Existing AstraZeneca drug may reduce damage after spinal cord injury

A research, published yesterday in 'Clinical and Translational Medicine,' demonstrated that AZD1236, a drug developed by AstraZeneca, can significantly reduce ‘secondary damage’ caused by the body’s response to Spinal Cord Injury (SCI)

Scientists from the University of Birmingham have shown an existing drug may reduce damage after spinal cord injury, by blocking the inflammatory response in the spinal cord, according to a statement from the university.

The research, published yesterday in Clinical and Translational Medicine, demonstrates that AZD1236, a drug developed by AstraZeneca, can significantly reduce ‘secondary damage’ caused by the body’s response to Spinal Cord Injury (SCI), the statement said.

It also mentioned that the researchers led by Professor Zubair Ahmed, Professor, Neuroscience, and lead for the Neuroscience and Ophthalmology Section at the University’s Institute of Inflammation and Ageing, used animal models to demonstrate that AZD1236 can promote significant nerve regeneration, with a dramatic 80 per cent preservation in nerve function following spinal cord compression injury.

Crucially, this translated into 85 per cent improvement in movement and sensation. These dramatic effects were observed following only three days of treatment with AZD1236, starting within 24 hours post-injury. Within three weeks, the AZD1236-treated animals showed unprecedented recovery, while controls still showed significant deficits at six weeks post-injury, the statement added.

It further stated that one of the key drivers of SCI secondary damage is breakdown of the Blood-Spinal Cord Barrier (BSCB). This results in oedema (excess fluid build-up around the spinal cord) and triggers an inflammatory response that can ultimately hinder the healing process, and lead to nerve cell death.

AZD1236 is a potent and selective inhibitor of two enzymes, MMP-9 and MMP-12, which are implicated in the inflammatory process, the statement further noted.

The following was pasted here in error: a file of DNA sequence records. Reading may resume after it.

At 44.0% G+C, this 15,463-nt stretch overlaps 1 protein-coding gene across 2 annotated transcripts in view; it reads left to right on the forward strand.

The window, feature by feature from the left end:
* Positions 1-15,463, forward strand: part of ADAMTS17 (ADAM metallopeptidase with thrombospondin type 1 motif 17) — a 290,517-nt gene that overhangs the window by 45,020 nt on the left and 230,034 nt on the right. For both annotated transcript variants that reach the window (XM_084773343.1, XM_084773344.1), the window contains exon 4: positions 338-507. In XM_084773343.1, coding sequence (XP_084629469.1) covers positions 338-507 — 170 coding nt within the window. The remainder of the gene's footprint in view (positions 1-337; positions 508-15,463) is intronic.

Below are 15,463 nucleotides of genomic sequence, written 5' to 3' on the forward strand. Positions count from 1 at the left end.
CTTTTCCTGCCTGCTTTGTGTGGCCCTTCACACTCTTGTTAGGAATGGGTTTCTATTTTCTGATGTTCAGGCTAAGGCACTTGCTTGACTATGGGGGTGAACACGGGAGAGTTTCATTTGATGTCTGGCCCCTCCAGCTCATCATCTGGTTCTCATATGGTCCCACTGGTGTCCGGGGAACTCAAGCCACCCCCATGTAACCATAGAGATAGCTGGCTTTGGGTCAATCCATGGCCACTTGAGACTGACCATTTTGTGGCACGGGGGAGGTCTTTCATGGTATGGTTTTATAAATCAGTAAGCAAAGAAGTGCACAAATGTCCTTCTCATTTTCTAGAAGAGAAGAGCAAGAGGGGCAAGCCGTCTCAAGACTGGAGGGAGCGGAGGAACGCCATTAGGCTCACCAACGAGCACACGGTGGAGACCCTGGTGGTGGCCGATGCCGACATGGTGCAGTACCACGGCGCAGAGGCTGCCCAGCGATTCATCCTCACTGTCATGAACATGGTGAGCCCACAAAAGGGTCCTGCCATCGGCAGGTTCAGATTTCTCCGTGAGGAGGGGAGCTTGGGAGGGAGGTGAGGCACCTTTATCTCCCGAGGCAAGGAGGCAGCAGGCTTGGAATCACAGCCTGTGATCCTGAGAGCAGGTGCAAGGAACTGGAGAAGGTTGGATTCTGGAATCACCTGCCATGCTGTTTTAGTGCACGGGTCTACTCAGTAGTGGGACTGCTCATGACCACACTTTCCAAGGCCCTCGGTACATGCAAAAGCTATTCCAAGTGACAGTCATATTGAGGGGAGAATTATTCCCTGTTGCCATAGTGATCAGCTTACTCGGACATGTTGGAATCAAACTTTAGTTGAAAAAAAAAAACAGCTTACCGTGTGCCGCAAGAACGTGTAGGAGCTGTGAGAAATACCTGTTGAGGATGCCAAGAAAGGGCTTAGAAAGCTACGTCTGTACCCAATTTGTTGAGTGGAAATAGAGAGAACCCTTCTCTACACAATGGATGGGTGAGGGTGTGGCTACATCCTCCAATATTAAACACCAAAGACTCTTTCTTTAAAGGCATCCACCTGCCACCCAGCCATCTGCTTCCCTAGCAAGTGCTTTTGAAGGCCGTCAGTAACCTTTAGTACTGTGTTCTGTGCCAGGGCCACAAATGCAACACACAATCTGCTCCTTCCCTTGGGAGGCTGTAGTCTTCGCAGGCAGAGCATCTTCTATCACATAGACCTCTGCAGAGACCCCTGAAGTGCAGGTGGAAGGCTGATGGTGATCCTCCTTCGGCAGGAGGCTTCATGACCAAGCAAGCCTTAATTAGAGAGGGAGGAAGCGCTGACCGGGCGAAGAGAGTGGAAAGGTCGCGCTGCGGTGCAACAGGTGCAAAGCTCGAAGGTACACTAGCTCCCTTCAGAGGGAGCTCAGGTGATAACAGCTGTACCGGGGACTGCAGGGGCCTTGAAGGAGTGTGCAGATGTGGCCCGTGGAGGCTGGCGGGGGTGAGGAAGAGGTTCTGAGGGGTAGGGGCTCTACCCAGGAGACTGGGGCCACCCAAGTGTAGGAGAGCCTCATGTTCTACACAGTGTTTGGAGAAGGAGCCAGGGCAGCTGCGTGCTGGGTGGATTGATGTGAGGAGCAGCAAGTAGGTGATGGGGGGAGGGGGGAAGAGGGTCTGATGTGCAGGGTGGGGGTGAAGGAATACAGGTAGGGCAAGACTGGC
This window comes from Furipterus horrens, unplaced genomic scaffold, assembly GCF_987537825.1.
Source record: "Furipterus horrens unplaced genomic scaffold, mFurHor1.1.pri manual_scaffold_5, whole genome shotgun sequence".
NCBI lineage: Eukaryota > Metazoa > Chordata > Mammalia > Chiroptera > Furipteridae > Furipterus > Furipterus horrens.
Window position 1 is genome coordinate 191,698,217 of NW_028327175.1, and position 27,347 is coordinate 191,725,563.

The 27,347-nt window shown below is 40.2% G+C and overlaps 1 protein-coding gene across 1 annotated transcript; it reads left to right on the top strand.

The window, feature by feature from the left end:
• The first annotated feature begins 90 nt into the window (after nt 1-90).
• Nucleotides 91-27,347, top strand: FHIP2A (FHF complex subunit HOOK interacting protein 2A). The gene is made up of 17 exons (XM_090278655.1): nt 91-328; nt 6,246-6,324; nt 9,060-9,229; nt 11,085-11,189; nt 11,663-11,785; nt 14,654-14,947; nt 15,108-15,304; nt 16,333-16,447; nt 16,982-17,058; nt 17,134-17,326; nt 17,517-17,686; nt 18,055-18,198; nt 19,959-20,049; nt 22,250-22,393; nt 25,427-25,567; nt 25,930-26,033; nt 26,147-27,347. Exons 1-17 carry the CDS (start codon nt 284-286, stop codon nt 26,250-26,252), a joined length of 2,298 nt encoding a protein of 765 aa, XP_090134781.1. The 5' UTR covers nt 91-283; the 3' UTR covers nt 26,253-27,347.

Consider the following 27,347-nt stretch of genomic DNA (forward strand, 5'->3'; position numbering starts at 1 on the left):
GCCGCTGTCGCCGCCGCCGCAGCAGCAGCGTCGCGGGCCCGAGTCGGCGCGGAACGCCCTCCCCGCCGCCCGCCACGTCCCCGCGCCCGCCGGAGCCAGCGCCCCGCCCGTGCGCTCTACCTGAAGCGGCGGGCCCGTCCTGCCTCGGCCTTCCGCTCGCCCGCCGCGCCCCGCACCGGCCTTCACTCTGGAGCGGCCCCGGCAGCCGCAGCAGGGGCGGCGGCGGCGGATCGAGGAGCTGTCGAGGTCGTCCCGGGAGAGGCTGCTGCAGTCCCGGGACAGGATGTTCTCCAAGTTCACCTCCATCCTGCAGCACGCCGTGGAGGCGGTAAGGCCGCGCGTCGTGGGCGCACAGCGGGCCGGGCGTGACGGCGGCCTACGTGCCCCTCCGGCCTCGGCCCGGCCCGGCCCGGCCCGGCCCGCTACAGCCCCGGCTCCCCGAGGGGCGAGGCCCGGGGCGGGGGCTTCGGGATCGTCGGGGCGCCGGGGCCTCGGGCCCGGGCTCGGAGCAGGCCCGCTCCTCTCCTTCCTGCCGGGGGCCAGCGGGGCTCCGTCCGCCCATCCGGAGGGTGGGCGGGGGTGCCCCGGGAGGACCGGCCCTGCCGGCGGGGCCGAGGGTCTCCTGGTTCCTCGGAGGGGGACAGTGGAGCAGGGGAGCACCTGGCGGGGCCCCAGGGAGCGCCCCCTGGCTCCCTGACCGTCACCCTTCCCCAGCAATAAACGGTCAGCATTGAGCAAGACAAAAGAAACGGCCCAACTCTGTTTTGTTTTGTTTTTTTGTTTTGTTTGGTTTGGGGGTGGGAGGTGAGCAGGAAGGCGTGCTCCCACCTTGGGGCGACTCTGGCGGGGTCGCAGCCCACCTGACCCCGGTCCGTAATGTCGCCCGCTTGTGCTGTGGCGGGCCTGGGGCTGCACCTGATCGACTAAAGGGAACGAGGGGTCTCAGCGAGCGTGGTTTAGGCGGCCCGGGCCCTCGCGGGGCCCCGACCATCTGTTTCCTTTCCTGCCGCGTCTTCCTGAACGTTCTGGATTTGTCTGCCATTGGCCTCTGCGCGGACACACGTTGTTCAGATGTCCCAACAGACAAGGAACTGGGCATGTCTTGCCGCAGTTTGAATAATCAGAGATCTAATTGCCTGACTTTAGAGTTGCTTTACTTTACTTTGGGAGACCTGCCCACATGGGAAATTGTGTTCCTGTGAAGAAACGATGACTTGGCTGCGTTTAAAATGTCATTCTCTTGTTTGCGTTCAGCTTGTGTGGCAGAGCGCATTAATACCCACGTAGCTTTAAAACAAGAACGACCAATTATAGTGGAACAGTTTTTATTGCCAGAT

The researchers demonstrated that AZD1236 halts SCI-induced oedema, and reduces BSCB breakdown and scarring at the site of the injury. They also examined the effect of AZD1236 dosing on MMP-9 and MMP-12 activity in both the bloodstream and cerebrospinal fluid, which surrounds the spinal cord. Here, they demonstrated significant suppression of enzyme activity after both oral dosing, and intrathecal dosing (injection into the spinal canal). Oral dosing reduced enzyme activity by 90 per cent in serum, and 69-74 per cent in the cerebrospinal fluid. Unsurprisingly, intrathecal injection delivered higher levels (88-90 per cent) of suppression in the cerebrospinal fluid, the statement notified.

Further studies showed the AZD1236 supressed the formation of pro-inflammatory cytokines (molecules that are known to contribute to the development of long-lasting neuropathic pain, which often follows SCI) by 85-95 per cent. AZD1236 was also found to be 82 per cent more effective at alleviating SCI-induced neuropathic pain sensitivity to cold, heat and touch when compared to currently-used pain medications such as pregabalin (Lyrica) and gabapentin, as per the statement.

Professor Ahmed commented in the statement, “There is currently no reparative drug available for SCI patients, treatments only provide symptomatic relief and do not tackle the underlying molecular mechanisms that cause or contribute to oedema and Blood-Spinal Cord Barrier breakdown. This drug has the potential to be a first-in-class treatment against some of the key pathological drivers of SCI and could revolutionise the prospects for recovery of SCI patients.”

The University of Birmingham Enterprise has filed a patent application covering selective combined inhibition activity or expression of both matrix metalloproteinase MMP-9 (gelatinase B) and MMP-12 (macrophage metalloelastase) after SCI or related injury to neurological tissue. It is now seeking investors and partners to take this therapeutic to clinical trials, the statement concluded.

AstraZenecaspinal cord injury drug
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